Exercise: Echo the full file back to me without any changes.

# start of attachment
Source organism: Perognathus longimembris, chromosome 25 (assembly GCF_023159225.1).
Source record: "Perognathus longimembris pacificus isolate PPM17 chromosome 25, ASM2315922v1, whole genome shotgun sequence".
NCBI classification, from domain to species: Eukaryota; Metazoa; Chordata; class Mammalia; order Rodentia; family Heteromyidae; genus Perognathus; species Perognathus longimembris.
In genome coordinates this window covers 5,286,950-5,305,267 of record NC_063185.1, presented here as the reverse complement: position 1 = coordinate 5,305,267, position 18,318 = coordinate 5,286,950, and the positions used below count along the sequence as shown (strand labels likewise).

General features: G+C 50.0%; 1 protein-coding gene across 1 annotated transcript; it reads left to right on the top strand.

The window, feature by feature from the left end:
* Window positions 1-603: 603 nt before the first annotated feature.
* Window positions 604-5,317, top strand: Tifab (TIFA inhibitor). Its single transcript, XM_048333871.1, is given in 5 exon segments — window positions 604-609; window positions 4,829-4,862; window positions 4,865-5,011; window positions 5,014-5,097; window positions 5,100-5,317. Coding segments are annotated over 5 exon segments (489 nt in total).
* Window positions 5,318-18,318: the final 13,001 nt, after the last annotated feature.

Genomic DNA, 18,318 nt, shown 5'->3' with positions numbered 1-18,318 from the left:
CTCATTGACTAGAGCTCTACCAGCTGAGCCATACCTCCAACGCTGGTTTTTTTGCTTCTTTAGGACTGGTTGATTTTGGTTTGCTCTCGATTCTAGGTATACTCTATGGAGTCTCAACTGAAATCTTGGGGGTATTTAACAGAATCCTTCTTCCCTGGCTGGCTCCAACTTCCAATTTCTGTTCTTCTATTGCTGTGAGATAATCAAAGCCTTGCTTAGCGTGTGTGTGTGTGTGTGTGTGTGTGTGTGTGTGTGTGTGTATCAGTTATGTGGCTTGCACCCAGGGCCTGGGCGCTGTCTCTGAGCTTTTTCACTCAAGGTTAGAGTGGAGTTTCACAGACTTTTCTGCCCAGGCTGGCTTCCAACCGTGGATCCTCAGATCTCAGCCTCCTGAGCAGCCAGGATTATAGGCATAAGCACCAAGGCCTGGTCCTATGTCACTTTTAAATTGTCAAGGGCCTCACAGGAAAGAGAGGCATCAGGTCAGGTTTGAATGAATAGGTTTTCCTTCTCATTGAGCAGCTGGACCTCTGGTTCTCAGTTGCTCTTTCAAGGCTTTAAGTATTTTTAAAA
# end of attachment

Source organism: Perognathus longimembris, chromosome 25 (assembly GCF_023159225.1).
Source record: "Perognathus longimembris pacificus isolate PPM17 chromosome 25, ASM2315922v1, whole genome shotgun sequence".
NCBI classification, from domain to species: Eukaryota; Metazoa; Chordata; class Mammalia; order Rodentia; family Heteromyidae; genus Perognathus; species Perognathus longimembris.
In genome coordinates this window covers 5,286,950-5,305,267 of record NC_063185.1, presented here as the reverse complement: position 1 = coordinate 5,305,267, position 18,318 = coordinate 5,286,950, and the positions used below count along the sequence as shown (strand labels likewise).

General features: G+C 50.0%; 1 protein-coding gene across 1 annotated transcript; it reads left to right on the top strand.

The window, feature by feature from the left end:
* Window positions 1-603: 603 nt before the first annotated feature.
* Window positions 604-5,317, top strand: Tifab (TIFA inhibitor). Its single transcript, XM_048333871.1, is given in 5 exon segments — window positions 604-609; window positions 4,829-4,862; window positions 4,865-5,011; window positions 5,014-5,097; window positions 5,100-5,317. Coding segments are annotated over 5 exon segments (489 nt in total).
* Window positions 5,318-18,318: the final 13,001 nt, after the last annotated feature.

Genomic DNA, 18,318 nt, shown 5'->3' with positions numbered 1-18,318 from the left:
CTCATTGACTAGAGCTCTACCAGCTGAGCCATACCTCCAACGCTGGTTTTTTTGCTTCTTTAGGACTGGTTGATTTTGGTTTGCTCTCGATTCTAGGTATACTCTATGGAGTCTCAACTGAAATCTTGGGGGTATTTAACAGAATCCTTCTTCCCTGGCTGGCTCCAACTTCCAATTTCTGTTCTTCTATTGCTGTGAGATAATCAAAGCCTTGCTTAGCGTGTGTGTGTGTGTGTGTGTGTGTGTGTGTGTGTGTGTGTATCAGTTATGTGGCTTGCACCCAGGGCCTGGGCGCTGTCTCTGAGCTTTTTCACTCAAGGTTAGAGTGGAGTTTCACAGACTTTTCTGCCCAGGCTGGCTTCCAACCGTGGATCCTCAGATCTCAGCCTCCTGAGCAGCCAGGATTATAGGCATAAGCACCAAGGCCTGGTCCTATGTCACTTTTAAATTGTCAAGGGCCTCACAGGAAAGAGAGGCATCAGGTCAGGTTTGAATGAATAGGTTTTCCTTCTCATTGAGCAGCTGGACCTCTGGTTCTCAGTTGCTCTTTCAAGGCTTTAAGTATTTTTAAAA